Scientists led by a team at The University of Texas at Austin and Michigan State University outlined how some fish, commonly referred to as baby whales, have developed a unique bioelectric security system. This security system lets them produce incredibly fast and short pulses of electricity so they can communicate without jamming one another’s signals, while also eluding the highly sensitive electric detection systems of predatory catfish.
In a specialized electric organ near the tail, weakly electric fish, like the baby whales, possess a protein that also exists in the hearts and muscles of humans.
The electrical pulses generated through this protein, called the KCNA7 potassium ion channel, last just a few tenths of a thousandth of a second, and some electric fish have adapted to discriminate between timing differences in electrical discharges of less than 10 millionths of a second.
“Most fish cannot detect electric fields, but catfish sense them. The briefer electric fish can make their electric pulse, the more difficult it is for catfish to track them,” Harold Zakon, a professor in the departments of Integrative Biology and Neuroscience, said.
The team identified a negatively charged patch in the KCNA7 protein that allows the channel in the electric fish to open quickly and be more sensitive to voltage, allowing for the extremely brief discharges.
Scientists have learned that the electrical signals these fish use and how they evolved may help humans in the future by shedding light on how those same electrical pathways operate in conditions such as epilepsy, where electrical pulses in the brain and muscles cause seizures.
The finding may also have implications for discoveries about migraines and some heart conditions.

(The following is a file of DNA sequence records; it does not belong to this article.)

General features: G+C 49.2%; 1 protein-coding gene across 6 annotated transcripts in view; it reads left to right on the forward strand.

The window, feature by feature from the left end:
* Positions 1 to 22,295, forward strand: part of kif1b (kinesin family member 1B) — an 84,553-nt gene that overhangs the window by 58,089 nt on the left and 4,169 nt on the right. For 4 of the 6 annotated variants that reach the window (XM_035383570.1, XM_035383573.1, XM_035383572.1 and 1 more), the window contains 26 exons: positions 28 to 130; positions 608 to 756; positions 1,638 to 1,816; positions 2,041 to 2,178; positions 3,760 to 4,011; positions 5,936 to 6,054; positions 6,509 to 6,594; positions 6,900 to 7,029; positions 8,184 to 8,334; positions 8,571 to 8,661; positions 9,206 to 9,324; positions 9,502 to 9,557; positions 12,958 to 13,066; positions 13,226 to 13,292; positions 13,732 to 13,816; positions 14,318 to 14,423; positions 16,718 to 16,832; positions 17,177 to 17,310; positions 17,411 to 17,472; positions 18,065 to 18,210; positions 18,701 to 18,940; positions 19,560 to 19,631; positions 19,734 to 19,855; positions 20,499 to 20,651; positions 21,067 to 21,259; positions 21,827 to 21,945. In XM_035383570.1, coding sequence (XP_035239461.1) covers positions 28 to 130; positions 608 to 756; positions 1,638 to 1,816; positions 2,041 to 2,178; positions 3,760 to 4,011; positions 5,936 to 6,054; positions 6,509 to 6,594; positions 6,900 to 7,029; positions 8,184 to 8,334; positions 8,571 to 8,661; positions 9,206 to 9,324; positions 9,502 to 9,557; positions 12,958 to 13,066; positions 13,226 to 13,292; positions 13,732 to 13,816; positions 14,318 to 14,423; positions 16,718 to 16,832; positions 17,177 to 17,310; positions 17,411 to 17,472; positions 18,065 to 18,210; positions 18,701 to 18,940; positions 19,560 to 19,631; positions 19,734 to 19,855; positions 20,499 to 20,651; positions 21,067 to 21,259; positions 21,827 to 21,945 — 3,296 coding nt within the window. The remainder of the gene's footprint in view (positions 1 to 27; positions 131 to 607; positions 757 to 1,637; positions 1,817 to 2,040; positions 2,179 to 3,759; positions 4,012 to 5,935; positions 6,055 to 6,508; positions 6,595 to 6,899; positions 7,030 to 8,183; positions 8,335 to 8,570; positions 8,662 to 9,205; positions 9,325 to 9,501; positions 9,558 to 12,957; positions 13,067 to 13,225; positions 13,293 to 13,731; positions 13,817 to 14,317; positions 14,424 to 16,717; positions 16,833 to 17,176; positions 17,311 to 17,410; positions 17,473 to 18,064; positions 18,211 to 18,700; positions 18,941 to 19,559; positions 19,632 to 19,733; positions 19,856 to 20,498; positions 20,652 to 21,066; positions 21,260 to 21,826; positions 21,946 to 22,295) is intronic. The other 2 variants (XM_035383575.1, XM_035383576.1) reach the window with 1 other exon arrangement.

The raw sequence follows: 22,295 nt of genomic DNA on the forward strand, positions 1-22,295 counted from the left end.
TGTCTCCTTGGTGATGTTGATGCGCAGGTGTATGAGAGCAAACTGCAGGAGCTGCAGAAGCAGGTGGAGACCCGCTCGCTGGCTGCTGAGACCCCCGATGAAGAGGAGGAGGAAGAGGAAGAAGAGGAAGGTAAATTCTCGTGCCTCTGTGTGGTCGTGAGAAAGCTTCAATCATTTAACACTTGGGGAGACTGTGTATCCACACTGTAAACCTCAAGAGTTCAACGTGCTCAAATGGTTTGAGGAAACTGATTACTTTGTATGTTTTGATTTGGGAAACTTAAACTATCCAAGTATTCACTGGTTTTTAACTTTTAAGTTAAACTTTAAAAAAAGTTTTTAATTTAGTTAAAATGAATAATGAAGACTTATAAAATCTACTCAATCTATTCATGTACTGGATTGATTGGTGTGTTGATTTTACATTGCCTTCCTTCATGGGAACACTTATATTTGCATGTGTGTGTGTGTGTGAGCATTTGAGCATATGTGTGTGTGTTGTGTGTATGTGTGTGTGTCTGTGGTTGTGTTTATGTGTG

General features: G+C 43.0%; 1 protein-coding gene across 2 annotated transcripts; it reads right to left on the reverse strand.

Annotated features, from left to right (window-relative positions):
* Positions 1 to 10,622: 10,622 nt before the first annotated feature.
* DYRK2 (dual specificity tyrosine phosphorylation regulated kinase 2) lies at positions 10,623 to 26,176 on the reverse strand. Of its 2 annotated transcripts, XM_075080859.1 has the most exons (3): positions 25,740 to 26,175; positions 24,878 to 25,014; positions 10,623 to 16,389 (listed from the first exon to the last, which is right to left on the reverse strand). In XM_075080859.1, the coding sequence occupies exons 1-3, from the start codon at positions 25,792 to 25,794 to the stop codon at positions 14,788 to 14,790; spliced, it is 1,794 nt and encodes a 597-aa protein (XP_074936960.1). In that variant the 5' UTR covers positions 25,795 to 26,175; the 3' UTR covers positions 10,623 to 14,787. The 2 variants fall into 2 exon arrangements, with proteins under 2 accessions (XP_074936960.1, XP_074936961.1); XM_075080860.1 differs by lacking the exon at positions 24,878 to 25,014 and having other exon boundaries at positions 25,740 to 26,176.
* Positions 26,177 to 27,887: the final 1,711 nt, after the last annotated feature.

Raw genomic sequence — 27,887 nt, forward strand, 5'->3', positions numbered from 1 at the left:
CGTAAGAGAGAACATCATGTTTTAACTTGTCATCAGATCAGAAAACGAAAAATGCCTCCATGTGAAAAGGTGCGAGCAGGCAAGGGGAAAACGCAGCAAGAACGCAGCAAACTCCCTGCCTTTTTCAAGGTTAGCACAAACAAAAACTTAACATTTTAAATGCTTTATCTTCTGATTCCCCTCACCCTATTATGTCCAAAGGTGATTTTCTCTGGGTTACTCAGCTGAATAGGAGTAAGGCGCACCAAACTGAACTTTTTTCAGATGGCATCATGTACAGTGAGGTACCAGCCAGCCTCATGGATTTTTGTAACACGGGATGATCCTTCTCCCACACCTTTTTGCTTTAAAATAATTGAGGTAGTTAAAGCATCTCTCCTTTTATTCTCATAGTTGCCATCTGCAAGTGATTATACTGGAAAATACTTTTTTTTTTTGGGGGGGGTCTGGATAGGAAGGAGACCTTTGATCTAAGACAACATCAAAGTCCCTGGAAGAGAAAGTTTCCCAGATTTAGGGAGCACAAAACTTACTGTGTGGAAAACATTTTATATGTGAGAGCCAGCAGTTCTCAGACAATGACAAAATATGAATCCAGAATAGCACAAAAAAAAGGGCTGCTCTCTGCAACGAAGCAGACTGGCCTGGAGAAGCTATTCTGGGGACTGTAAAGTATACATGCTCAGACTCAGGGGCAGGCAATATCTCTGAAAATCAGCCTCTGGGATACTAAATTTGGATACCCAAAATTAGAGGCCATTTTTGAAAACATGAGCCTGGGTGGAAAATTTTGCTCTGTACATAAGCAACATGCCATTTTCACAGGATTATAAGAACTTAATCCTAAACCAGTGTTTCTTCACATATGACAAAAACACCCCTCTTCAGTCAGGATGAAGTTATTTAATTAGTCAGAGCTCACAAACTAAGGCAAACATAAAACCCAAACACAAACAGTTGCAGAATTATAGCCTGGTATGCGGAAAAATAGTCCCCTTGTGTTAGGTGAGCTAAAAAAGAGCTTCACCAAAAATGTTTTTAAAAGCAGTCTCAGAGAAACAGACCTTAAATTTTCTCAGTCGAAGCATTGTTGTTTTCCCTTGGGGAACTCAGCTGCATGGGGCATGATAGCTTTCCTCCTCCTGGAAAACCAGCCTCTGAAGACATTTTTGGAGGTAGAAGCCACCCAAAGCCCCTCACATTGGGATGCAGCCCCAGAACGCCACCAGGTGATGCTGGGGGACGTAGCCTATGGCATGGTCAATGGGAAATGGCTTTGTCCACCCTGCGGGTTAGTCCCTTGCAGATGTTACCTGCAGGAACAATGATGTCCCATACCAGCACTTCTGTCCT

“Mutations in potassium channels that make them too sensitive or not sensitive enough to electrical stimuli can lead to epilepsy or cardiac and muscle diseases,” Swapna Immani, first author of the paper and a research associate in neuroscience and integrative biology, said. “So understanding what controls the sensitivity of potassium channels to stimuli is important for health as well as a basic understanding of ion channels.”
Previous understanding of the same protein was based on potassium channels in fruit flies, but researchers say this paper suggests that the particular region with the negative patch might function differently in vertebrates.
Looking at the evolution of the specialized electric organ also can provide important windows into how genes change and express themselves. By studying unique or extreme abilities in the animal kingdom, much can be learned about the genetic basis of adaptations, the paper says.
“The take-home message of our project is that strange animals, like weakly electric fish can give very deep insights into nature, sometimes with important biomedical consequences,” Jason Gallant, assistant professor of integrative biology at Michigan State University and a researcher on the project, said. “We discovered something at first blush that would seem like an idiosyncrasy of the biology of electric fish, which is always exciting but lacks broad applicability. Because of the relaxed evolutionary constraints on this important potassium channel in electric fish, which don’t have to follow the same rules normally imposed by nervous system or muscle, the tinkering of natural selection has revealed a physical ‘rule’ that we suspect governs potassium channels more broadly.”